The changing climate for United States law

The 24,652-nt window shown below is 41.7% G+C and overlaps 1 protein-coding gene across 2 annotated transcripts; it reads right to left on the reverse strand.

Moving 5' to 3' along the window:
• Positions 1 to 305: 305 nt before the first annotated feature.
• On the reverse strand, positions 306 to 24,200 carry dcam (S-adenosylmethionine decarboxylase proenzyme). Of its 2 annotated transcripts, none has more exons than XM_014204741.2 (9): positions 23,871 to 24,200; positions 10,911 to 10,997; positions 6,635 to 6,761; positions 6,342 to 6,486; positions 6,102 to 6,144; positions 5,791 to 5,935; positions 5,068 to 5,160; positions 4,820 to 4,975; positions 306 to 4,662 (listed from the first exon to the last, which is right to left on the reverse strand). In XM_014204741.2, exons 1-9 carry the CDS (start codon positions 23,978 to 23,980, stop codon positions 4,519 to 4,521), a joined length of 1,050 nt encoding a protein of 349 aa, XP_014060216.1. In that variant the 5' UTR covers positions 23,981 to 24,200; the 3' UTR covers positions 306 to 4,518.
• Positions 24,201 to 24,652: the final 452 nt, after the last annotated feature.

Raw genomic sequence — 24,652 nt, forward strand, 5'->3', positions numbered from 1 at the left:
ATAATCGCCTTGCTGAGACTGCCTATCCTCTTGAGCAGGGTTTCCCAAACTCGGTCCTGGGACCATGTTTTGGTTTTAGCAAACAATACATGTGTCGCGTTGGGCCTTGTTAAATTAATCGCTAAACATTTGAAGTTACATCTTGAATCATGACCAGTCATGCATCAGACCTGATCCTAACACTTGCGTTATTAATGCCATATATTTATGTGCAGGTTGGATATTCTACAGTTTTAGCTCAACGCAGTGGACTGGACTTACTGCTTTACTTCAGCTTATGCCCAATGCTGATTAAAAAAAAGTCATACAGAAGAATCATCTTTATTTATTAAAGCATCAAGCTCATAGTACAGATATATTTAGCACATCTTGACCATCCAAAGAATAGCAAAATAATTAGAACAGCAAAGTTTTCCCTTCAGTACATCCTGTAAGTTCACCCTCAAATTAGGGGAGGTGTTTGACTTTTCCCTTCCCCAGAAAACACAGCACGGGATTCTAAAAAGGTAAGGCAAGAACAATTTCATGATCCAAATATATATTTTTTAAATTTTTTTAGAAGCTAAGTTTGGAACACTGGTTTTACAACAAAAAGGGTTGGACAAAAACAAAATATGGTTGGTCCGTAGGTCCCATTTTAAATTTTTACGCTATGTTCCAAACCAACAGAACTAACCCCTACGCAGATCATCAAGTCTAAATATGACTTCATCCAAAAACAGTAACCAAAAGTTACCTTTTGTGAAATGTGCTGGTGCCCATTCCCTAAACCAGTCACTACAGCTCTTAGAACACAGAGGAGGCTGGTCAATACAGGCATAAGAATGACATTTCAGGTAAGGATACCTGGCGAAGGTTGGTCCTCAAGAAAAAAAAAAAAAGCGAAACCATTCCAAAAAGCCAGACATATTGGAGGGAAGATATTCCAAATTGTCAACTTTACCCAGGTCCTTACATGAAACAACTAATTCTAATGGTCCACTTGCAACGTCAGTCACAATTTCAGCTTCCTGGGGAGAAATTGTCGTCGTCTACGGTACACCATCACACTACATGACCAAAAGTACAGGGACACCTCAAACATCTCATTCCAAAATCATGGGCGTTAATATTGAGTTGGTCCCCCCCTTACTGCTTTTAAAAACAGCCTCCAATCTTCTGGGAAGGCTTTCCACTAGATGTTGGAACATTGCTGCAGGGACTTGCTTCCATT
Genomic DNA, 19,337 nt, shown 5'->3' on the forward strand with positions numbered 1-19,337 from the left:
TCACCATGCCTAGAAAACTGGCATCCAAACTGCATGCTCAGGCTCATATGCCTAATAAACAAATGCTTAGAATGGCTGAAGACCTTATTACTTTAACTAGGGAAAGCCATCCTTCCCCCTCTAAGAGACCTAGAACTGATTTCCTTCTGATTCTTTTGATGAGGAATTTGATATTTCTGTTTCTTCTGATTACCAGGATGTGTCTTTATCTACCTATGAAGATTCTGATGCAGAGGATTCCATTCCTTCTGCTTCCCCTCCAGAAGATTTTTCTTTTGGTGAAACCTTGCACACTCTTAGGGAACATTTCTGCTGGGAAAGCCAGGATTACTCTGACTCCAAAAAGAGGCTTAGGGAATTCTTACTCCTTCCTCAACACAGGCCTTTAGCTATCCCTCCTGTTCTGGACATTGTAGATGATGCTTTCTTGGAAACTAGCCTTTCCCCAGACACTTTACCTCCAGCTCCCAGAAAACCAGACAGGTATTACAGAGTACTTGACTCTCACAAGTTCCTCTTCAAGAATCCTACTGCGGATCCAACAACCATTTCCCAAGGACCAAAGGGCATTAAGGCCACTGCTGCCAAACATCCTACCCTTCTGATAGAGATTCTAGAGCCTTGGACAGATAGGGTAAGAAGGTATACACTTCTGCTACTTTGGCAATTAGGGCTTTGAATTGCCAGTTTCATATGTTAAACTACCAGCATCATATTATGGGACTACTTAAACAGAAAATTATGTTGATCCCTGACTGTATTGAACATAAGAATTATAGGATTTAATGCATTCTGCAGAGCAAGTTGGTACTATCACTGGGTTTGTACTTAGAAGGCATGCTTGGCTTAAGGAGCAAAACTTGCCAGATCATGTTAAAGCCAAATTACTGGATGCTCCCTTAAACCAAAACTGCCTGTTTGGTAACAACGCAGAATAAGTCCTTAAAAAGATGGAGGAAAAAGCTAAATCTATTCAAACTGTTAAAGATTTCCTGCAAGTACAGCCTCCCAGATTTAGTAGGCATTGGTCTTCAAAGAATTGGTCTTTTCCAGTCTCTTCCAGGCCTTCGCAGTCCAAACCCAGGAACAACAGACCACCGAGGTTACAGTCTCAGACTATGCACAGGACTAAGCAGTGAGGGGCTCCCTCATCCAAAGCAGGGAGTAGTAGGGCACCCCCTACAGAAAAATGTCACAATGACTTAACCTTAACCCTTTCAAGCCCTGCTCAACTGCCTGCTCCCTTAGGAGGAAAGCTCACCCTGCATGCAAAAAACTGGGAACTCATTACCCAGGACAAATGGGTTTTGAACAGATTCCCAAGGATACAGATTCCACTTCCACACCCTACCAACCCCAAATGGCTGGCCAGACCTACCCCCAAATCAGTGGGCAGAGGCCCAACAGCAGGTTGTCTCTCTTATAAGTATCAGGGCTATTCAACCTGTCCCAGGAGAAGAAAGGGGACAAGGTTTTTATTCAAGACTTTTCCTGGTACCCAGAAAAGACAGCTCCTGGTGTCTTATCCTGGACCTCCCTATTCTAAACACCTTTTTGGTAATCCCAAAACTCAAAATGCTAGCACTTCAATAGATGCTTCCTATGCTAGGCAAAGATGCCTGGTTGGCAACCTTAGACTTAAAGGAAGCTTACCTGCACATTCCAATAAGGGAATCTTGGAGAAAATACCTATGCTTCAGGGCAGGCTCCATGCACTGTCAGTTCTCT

Just a few years ago, the subject of American climate change law would not merit an article like this one, let alone the book that the American Bar Association has recently published on the subject.1 But the United States has changed, at least somewhat. At the moment, most important United States climate change law consists of state and local law, but there are signs that the federal government may create significant climate change law as well, at least after President Bush leaves office.2 This article has two goals. The obvious one is simply to describe some of the American climate change law’s more important aspects. The second goal involves raising some questions about the dominant neoliberal approach to climate change in the United States, an approach that has heavily influenced the Kyoto Protocol and the law of countries implementing the Kyoto Protocol.3 I mean by this an approach that basically treats climate change as an economic problem, rather than as a legal problem of how to address an environmental crisis. Economics, of course, has something important to contribute to climate change law. But U.S. policy-makers have exhibited an unfortunate tendency to apply free market worship, rather than careful legal analysis informed by economics and other disciplines, to address climate change. I will only have space here to introduce these considerations briefly as I describe some key United States programs.